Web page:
Back in May I made a plea: help bring attention to the still-festering housing crisis in Prince George’s County, Md. Through my empirical work with the Coalition for Homeownership Preservation in Prince George's County – the Coalition, for short - it became clear that few people knew and few reporters cared enough to report that droves of middle- class homeowners are losing their homes to foreclosure in this wealthy, majority-black county.
Yesterday, two investigative reporters from American University took up the cause. They describe Prince George’s as a prime example of the many majority-minority counties devastated by the subprime lending crisis and utterly let down by “mediation policies” that lenders see as mere formalities on the way to foreclosure.
None of this comes as news to the Coalition, which has long argued that big corporate lenders display little interest in alleviating the crisis. In fact, the Coalition bases most of its work on the idea that concerned and motivated individuals from the community must take action. And taking action they are.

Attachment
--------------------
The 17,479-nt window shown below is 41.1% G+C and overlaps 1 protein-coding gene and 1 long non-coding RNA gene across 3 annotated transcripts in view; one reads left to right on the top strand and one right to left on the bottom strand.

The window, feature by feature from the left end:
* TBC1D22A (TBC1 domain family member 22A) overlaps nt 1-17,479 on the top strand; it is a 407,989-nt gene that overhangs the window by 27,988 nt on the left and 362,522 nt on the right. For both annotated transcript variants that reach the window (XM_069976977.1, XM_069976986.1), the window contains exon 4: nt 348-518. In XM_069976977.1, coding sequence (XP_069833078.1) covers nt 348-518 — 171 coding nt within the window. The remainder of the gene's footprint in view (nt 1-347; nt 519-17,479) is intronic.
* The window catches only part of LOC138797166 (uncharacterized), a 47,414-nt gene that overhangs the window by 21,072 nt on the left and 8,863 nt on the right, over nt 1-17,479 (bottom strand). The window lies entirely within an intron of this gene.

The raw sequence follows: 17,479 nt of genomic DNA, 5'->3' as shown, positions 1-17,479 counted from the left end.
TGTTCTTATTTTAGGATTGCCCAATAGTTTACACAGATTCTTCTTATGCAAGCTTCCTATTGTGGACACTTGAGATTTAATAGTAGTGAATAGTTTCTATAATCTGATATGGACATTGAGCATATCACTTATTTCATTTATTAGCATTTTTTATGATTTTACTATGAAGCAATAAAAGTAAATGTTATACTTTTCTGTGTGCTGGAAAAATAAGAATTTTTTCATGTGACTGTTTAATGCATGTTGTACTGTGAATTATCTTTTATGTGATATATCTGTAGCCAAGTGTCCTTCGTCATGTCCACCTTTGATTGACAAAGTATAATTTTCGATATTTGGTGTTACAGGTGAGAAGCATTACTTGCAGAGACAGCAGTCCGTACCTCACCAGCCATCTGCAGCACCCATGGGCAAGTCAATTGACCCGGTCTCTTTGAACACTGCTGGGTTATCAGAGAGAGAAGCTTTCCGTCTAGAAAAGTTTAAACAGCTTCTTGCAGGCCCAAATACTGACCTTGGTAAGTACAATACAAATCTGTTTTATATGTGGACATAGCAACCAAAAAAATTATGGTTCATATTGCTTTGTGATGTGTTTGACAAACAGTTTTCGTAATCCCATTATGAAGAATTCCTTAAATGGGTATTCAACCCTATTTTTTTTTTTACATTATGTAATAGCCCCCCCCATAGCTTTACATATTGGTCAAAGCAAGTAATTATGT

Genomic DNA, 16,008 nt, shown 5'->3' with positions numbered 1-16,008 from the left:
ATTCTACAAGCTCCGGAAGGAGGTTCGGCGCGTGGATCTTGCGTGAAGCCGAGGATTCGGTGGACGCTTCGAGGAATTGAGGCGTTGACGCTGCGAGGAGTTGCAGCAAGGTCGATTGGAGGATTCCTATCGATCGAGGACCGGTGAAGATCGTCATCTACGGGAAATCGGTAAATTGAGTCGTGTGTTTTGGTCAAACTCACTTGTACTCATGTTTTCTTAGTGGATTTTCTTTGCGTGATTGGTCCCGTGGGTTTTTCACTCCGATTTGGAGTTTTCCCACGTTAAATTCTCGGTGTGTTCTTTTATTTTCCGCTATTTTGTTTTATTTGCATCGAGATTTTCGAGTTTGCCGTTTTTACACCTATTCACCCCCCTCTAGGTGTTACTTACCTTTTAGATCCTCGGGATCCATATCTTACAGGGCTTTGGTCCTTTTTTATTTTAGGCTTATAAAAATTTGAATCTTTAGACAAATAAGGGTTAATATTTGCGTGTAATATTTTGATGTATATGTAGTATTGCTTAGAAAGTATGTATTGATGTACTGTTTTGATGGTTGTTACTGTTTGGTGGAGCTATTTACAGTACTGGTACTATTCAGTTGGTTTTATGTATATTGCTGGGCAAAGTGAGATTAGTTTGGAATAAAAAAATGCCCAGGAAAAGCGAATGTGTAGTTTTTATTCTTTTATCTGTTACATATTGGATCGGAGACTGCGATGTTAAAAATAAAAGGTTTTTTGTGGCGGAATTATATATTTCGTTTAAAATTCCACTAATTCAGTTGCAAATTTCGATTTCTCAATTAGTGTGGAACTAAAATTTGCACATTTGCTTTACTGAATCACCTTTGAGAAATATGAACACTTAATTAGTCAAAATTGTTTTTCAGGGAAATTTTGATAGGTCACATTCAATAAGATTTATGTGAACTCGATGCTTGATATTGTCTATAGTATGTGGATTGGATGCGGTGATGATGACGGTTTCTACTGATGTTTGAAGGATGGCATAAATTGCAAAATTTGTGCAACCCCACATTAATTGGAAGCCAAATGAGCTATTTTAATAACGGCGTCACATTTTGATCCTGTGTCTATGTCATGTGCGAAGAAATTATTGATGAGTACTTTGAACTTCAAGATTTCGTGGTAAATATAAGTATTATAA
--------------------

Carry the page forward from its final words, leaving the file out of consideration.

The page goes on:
At its monthly meetings, the Coalition gathers respected mortgage counselors, representatives from local, state and national elected officials’ offices, community activists, and researchers to develop and carry out a comprehensive plan for combating the high rates of foreclosure. Between meetings, it hosts workshops to educate homeowners on predatory lending and scamming, and brings together mortgage counselors and the homeowners who most need counsel. Its growing network includes the faith community, local political officials, and neighbors.
With wind in its sails from these successes, the Coalition has big plans-- formalizing emergency support systems for homeowners in need, getting counseling and mediation services to homeowners before foreclosure proceedings start, and investing in local long-term employment and housing prospects.
This model – leadership and service from members of troubled communities – is the one that will face down the enduring crisis.